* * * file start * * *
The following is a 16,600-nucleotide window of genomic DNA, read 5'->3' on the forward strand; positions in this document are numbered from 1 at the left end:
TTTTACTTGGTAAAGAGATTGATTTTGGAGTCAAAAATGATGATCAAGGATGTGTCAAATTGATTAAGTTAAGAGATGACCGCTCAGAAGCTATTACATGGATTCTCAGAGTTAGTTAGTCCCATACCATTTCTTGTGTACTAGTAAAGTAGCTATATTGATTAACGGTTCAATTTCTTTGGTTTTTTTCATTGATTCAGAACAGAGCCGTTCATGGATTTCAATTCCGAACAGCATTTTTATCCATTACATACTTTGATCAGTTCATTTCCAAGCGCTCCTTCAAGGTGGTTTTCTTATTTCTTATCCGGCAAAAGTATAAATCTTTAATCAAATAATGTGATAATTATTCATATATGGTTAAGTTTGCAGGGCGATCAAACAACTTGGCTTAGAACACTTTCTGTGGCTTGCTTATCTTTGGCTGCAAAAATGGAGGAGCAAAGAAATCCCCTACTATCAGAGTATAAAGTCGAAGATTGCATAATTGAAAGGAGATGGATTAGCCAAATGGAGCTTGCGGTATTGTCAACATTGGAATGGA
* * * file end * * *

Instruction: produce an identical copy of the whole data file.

The following is a 16,600-nucleotide window of genomic DNA, read 5'->3' on the forward strand; positions in this document are numbered from 1 at the left end:
TTTTACTTGGTAAAGAGATTGATTTTGGAGTCAAAAATGATGATCAAGGATGTGTCAAATTGATTAAGTTAAGAGATGACCGCTCAGAAGCTATTACATGGATTCTCAGAGTTAGTTAGTCCCATACCATTTCTTGTGTACTAGTAAAGTAGCTATATTGATTAACGGTTCAATTTCTTTGGTTTTTTTCATTGATTCAGAACAGAGCCGTTCATGGATTTCAATTCCGAACAGCATTTTTATCCATTACATACTTTGATCAGTTCATTTCCAAGCGCTCCTTCAAGGTGGTTTTCTTATTTCTTATCCGGCAAAAGTATAAATCTTTAATCAAATAATGTGATAATTATTCATATATGGTTAAGTTTGCAGGGCGATCAAACAACTTGGCTTAGAACACTTTCTGTGGCTTGCTTATCTTTGGCTGCAAAAATGGAGGAGCAAAGAAATCCCCTACTATCAGAGTATAAAGTCGAAGATTGCATAATTGAAAGGAGATGGATTAGCCAAATGGAGCTTGCGGTATTGTCAACATTGGAATGGA